The recent attack on Saudi oil facilities has cast a spotlight on an increasingly used but often misunderstood piece of combat technology: “kamikaze” or “suicide” drones.

And the incident has brought into focus what one expert calls the “eminent” possibility of such devices one day being used to sow terror in major cities.

The strikes on the Saudi Aramco plants last Saturday involved some 20 drones and several cruise missiles, U.S. officials have reportedly said. Although drone attacks have been carried out before in the region, this effort significantly disrupted Saudi Arabia’s oil capacity, marking an escalation in their scale of destruction.

Houthi rebels — aligned with Iran and battling the Saudi-led coalition in Yemen’s civil war — quickly took responsibility for the strikes. U.S. officials blamed Iran, but Tehran rejected the claim. 

On Wednesday, a Saudi defence ministry spokesperson identified the drones as Iranian delta-wing unmanned aerial vehicles, and presented at a news conference remnants of drones and missiles. But an adviser to Iran’s president said the news conference “proved that Saudi Arabia knows nothing about where the missiles and drones were made or launched from.”

While it’s not entirely clear who’s responsible, it is known that since 2018, the Houthis have obtained advanced drones capable of attacks beyond Yemen’s borders, according to a UN Security Council report released last January. 

The debris of a Houthi UAV-X drone is seen in this undated photo from a January UN Security Council report. (UN Security Council Panel of Experts on Yemen)

Device ‘shrouded in mystery’

Identifying the devices as UAV-X (unmanned aerial vehicle X), the report said they could fly 1,500 kilometres and travel at speeds of up to 250 km/h.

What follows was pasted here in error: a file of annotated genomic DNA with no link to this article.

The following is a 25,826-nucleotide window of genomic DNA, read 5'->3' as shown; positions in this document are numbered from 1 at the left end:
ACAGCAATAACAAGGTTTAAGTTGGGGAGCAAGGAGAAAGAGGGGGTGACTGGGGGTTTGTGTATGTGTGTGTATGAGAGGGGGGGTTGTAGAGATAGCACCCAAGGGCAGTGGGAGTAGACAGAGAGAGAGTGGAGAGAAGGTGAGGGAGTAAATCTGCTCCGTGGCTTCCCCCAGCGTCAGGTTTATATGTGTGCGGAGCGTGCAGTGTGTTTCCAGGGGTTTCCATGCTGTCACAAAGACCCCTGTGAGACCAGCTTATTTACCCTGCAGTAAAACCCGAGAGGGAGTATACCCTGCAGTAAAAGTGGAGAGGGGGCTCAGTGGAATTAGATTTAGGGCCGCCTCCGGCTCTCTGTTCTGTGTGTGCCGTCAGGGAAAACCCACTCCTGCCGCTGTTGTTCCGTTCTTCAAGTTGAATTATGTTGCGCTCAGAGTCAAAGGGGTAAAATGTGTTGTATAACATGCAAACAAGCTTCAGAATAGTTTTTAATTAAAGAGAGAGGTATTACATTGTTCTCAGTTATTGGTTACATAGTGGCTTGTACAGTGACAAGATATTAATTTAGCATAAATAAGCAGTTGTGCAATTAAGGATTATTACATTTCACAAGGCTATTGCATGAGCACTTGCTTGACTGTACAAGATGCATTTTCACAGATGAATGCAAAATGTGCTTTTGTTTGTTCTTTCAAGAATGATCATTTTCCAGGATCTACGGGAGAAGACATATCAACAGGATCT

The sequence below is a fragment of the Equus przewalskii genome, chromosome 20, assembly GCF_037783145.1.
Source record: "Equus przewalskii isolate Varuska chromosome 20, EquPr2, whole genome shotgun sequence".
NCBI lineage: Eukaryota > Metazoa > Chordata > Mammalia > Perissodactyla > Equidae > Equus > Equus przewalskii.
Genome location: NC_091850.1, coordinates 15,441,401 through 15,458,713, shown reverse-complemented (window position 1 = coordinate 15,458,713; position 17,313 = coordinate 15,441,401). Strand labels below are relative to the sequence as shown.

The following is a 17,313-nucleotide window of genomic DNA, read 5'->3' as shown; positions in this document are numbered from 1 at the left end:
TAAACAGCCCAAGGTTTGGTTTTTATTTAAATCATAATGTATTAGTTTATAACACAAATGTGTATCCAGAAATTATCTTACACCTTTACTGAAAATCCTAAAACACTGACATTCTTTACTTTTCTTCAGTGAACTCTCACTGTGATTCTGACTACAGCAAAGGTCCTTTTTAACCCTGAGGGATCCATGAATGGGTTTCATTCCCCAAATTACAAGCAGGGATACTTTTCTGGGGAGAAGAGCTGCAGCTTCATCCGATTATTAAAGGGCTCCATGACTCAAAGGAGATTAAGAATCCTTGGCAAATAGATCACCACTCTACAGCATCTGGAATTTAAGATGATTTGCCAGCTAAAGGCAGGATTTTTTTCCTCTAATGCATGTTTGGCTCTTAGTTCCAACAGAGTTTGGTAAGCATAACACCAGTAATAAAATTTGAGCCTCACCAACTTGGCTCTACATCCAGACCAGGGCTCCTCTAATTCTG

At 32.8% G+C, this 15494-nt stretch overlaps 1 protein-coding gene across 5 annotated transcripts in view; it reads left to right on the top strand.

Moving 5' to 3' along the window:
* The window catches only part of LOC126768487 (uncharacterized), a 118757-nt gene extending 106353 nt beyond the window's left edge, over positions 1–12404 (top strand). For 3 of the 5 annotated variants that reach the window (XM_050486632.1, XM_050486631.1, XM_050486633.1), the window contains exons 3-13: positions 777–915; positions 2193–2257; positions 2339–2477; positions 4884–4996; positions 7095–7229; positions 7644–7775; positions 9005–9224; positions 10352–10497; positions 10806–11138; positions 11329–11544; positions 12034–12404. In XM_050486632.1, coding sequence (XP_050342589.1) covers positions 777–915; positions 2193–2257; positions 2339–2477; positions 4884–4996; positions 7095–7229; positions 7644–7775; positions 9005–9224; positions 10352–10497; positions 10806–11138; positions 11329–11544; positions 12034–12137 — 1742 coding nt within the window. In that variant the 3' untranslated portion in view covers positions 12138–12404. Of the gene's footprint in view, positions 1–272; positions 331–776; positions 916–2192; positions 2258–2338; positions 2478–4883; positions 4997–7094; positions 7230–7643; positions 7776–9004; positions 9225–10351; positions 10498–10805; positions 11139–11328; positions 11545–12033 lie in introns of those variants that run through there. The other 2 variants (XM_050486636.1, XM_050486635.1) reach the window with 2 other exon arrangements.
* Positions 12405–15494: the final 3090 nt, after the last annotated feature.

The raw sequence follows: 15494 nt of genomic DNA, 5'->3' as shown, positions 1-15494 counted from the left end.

What’s more, the device can carry a warhead made up of 18 kilograms of explosives and ball bearings, making it potentially more lethal than other Houthi-owned drones, the UN report warned.

Known broadly in the industry as “loitering munitions” for their common ability to stop mid-air and wait for a target, the category of devices is also referred to as kamikaze or suicide drones. They’re normally destroyed themselves while mounting an attack.

The lens from a Nikon D810 digital camera, recovered from the debris of a UAV-X drone, is seen in an undated photo provided in the UN Security Council report. (UN Security Council Panel of Experts on Yemen)

As for the UAV-X, it can also be used in reconnaissance missions to gather intelligence at a distance. Among the debris of one such device, the UN’s panel of experts found the lens from a Nikon D810, a widely-available, professional-grade digital camera.

Beyond that, the device is “somewhat shrouded in mystery,” said Arthur Holland Michel, co-director of the Center for the Study of the Drone at Bard College.

Despite the secrecy around the UAV-X, Holland Michel said, “I wouldn’t be surprised if something like the loitering munitions used by the Houthis did become somewhat widely accessible in three to five years.”

Military-grade drones, especially those deployed by the United States, have been best known for use in surveillance operations and targeted killings from thousands of kilometres away.

They bear almost no resemblance to the off-the-shelf devices available at stores. Instead, the UAV-X is shaped more like a jet with a wingspan of 4.5 metres — roughly the length of a sedan.

Hard to detect

Air defence systems often aren’t calibrated to detect loitering munitions, which fly at lower altitudes and speeds than ballistic missiles and military aircraft. The result is the drones may only be spotted from a shorter distance, according to Justin Bronk, a research fellow at London’s Royal United Services Institute (RUSI).